Elmore also liked the fact that the Surgery Department had a Division of Public Health Sciences, something she did not see elsewhere when she interviewed for residency positions. Still, it took her some time to realize she wanted to stay put after medical school and do her residency here.
She remembers when she began her residency interviews: “Someone asked me ‘Why would you ever want to leave WashU?’ And that was the first time I thought, ‘Hmmm… Why would I want to leave WashU?’ I have amazing mentors and amazing people that support me here. And it’s a phenomenal research program, where we have top notch care.”
Another plus to staying in St. Louis was the broad patient population she would get to treat. Patients include the un- and under-insured, professional athletes from the Blues hockey and Cardinals baseball franchises, as well as those who travel from more rural communities to receive care they might not have access to back home.
As a surgeon, Elmore also appreciates that Barnes-Jewish Hospital, where she is a resident, is a level 1 trauma center. Not to mention the amazing surgical advances that have come out of the university, including the first lung transplant. “It’s pretty epic,” said Elmore.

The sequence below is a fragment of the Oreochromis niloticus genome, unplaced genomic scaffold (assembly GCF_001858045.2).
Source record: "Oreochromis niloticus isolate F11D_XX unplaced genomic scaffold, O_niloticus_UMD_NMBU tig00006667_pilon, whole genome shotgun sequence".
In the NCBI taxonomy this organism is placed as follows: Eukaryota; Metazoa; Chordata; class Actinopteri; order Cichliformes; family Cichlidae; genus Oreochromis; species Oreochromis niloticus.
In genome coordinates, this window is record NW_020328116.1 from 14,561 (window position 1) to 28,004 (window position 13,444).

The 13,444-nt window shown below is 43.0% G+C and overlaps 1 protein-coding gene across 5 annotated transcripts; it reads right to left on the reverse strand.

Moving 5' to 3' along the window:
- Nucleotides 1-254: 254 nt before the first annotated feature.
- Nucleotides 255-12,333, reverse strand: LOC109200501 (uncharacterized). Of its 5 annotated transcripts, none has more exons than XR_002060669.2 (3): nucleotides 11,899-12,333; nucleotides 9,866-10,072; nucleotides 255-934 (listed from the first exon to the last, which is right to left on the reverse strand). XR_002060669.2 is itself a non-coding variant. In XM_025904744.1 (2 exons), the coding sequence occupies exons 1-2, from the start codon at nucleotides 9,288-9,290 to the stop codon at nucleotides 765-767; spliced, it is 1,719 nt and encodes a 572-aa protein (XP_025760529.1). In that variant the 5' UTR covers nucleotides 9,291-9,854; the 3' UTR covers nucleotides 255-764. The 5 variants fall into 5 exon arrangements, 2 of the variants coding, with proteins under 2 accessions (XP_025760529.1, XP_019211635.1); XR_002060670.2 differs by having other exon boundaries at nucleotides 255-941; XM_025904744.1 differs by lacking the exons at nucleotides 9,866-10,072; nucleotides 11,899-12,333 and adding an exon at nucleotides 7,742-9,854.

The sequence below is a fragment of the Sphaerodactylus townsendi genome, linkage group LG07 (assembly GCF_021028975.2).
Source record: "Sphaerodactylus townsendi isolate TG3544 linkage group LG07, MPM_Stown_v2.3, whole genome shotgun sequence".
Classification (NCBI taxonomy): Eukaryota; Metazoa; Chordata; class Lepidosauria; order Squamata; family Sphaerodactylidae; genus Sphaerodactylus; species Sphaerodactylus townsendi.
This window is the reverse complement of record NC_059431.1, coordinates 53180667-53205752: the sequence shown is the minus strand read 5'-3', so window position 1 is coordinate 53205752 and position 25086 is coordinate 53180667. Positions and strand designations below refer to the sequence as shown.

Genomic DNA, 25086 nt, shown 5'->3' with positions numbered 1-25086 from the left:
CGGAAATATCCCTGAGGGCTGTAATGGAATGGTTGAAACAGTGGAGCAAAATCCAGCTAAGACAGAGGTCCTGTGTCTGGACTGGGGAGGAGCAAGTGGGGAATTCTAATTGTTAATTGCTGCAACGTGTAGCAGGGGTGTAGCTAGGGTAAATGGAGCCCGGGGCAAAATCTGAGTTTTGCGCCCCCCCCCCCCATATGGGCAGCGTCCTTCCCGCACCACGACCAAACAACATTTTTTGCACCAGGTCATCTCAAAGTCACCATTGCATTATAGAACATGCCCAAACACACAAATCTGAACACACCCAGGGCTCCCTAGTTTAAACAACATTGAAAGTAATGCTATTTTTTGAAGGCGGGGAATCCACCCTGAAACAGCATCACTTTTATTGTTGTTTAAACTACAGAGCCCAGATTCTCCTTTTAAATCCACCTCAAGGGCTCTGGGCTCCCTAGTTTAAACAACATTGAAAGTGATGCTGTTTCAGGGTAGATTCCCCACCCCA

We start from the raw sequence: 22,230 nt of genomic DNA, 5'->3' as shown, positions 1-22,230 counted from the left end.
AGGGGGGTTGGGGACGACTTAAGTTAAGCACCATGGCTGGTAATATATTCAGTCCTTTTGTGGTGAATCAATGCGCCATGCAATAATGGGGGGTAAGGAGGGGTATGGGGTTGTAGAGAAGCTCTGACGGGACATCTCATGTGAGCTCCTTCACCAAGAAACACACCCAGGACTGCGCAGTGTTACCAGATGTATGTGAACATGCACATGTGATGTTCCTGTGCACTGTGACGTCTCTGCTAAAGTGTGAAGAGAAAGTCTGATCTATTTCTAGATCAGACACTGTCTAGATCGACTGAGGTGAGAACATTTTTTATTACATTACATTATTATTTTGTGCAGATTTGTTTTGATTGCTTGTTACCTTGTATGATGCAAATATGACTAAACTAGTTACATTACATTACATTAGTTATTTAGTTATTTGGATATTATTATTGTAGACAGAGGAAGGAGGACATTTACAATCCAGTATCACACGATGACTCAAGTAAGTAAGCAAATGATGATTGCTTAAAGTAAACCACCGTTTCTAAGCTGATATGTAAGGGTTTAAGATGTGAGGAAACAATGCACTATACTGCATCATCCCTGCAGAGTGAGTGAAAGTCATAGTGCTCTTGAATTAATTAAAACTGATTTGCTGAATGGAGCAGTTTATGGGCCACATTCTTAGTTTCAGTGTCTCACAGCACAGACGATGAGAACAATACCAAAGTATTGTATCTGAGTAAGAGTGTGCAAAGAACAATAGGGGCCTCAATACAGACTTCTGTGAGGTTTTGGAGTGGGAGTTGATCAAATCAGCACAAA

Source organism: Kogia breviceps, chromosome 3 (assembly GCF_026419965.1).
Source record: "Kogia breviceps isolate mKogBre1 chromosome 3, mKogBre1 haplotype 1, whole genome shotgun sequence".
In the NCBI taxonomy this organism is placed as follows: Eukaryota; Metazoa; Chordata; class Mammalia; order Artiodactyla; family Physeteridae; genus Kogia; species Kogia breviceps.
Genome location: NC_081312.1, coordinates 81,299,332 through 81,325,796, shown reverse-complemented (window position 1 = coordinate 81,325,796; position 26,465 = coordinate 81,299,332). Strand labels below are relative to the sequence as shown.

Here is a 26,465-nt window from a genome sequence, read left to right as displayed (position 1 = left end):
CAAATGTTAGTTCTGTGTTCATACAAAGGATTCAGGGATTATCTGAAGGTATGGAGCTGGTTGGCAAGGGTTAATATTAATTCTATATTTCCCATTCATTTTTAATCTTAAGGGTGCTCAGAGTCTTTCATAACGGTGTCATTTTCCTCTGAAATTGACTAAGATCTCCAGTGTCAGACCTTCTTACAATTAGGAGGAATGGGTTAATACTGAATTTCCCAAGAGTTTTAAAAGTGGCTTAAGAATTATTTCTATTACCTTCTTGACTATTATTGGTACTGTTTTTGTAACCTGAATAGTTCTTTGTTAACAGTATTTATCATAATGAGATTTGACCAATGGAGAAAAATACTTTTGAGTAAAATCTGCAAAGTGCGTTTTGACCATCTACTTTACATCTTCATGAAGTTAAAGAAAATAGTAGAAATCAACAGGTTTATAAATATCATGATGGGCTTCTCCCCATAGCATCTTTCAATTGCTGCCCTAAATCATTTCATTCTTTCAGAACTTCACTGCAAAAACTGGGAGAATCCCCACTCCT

Elmore is now working with acute and critical care surgeon Isaiah Turnbull, MD, PhD, looking at burnout in surgical residents, something she knows all too well. So far they have found that about two thirds of surgery residents meet criteria for burnout, a number that she said is worrisome and could impact patient care. Also interesting is that they found that women who were married or had partners were more burned out than single women.
A caring community focused on diversity
While Elmore might feel burned out, herself, from time to time, she knows she can always drop by the Office of Diversity Programs when things get stressful. From friendly chats with the staff, to dinners with director Will Ross, MD, MPH, Elmore noted the office has been a key part of her life at the medical school. “When you’re in a place where you don’t have any family and you come in not knowing anyone, they do a great job of making you feel like you’re part of a family,” she said.
Elmore also thinks the school is making progress with addressing diversity and inclusion on campus – a key goal, given the diverse patient population she and other physicians are treating. One program she notes in particular is the diversity and inclusion training now offered to all faculty and staff at the school. The time for the trainings is blocked out so faculty and residents like Elmore are certain to be free from clinical responsibilities and can attend the sessions.
Elmore also appreciates the Resident and Fellow Diversity Initiative, a collaboration between Washington University School of Medicine and Barnes-Jewish Hospital that helps connect trainees from diverse backgrounds. “I think it’s an awesome way to encourage further diversity at the institution and potentially lead to some of the fellows and residents staying on as faculty,” said Elmore. “When you feel a part of a community, you’re more likely to stay in that community.”